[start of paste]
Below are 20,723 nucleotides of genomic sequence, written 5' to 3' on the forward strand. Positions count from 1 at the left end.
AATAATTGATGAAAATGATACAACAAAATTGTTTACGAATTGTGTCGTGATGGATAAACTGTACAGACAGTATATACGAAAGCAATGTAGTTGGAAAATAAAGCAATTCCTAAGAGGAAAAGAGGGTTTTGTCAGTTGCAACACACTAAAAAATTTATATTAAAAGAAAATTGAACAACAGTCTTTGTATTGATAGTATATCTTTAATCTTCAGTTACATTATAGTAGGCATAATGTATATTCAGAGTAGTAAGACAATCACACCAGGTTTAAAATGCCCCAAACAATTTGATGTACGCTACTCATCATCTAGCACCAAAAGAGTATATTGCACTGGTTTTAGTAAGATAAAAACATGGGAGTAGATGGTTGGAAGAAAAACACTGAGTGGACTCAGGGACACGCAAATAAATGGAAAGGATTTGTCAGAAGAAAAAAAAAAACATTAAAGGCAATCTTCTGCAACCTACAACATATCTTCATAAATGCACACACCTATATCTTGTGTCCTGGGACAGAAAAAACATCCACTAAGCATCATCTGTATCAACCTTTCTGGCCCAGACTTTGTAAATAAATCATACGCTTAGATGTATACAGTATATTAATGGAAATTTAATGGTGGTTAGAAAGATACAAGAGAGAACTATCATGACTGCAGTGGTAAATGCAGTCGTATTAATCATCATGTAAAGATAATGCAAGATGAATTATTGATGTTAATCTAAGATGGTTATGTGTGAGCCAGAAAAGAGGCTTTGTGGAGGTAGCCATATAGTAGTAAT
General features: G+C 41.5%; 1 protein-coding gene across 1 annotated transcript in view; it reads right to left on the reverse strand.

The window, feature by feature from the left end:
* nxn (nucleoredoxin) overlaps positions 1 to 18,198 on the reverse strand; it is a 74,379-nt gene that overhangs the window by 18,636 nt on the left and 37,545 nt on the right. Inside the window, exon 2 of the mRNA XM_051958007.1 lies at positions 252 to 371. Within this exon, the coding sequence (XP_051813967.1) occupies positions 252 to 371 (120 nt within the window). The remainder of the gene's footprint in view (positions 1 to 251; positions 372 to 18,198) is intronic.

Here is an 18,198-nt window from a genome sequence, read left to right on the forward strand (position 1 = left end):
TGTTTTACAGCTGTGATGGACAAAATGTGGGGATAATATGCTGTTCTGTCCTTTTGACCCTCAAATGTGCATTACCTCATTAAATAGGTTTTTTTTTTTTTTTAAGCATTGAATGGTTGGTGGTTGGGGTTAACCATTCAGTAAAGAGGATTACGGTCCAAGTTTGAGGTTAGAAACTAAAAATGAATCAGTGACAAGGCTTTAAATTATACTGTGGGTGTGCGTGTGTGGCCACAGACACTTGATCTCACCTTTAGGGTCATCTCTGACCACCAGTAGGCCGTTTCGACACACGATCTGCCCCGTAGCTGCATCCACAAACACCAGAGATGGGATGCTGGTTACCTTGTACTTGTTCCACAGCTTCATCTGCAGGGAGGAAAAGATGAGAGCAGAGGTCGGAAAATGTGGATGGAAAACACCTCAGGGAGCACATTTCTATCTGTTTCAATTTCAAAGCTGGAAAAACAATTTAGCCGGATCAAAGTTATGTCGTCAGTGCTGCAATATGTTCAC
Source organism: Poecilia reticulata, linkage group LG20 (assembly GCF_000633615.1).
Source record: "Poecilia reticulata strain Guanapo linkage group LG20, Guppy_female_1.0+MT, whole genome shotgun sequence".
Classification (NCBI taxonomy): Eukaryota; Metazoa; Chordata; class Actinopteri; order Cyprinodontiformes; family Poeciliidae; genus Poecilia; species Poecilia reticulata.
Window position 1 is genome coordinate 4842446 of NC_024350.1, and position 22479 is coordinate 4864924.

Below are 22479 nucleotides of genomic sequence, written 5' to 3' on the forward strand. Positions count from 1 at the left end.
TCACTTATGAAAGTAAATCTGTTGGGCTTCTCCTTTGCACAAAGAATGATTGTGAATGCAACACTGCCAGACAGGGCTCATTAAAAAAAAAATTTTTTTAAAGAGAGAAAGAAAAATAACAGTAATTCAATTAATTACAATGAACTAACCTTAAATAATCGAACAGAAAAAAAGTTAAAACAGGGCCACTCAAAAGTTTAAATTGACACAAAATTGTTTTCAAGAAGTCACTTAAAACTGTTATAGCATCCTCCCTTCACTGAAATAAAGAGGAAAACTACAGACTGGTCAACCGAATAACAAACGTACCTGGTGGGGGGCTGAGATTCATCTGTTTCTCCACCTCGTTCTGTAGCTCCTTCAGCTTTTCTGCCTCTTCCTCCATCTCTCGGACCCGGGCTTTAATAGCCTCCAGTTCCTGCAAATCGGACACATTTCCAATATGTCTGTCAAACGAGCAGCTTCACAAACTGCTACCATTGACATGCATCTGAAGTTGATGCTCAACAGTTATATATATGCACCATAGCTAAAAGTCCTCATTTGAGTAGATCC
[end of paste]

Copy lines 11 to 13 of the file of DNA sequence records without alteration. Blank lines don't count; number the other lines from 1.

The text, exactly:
Window position 1 is genome coordinate 4842446 of NC_024350.1, and position 22479 is coordinate 4864924.

Below are 22479 nucleotides of genomic sequence, written 5' to 3' on the forward strand. Positions count from 1 at the left end.
TCACTTATGAAAGTAAATCTGTTGGGCTTCTCCTTTGCACAAAGAATGATTGTGAATGCAACACTGCCAGACAGGGCTCATTAAAAAAAAAATTTTTTTAAAGAGAGAAAGAAAAATAACAGTAATTCAATTAATTACAATGAACTAACCTTAAATAATCGAACAGAAAAAAAGTTAAAACAGGGCCACTCAAAAGTTTAAATTGACACAAAATTGTTTTCAAGAAGTCACTTAAAACTGTTATAGCATCCTCCCTTCACTGAAATAAAGAGGAAAACTACAGACTGGTCAACCGAATAACAAACGTACCTGGTGGGGGGCTGAGATTCATCTGTTTCTCCACCTCGTTCTGTAGCTCCTTCAGCTTTTCTGCCTCTTCCTCCATCTCTCGGACCCGGGCTTTAATAGCCTCCAGTTCCTGCAAATCGGACACATTTCCAATATGTCTGTCAAACGAGCAGCTTCACAAACTGCTACCATTGACATGCATCTGAAGTTGATGCTCAACAGTTATATATATGCACCATAGCTAAAAGTCCTCATTTGAGTAGATCC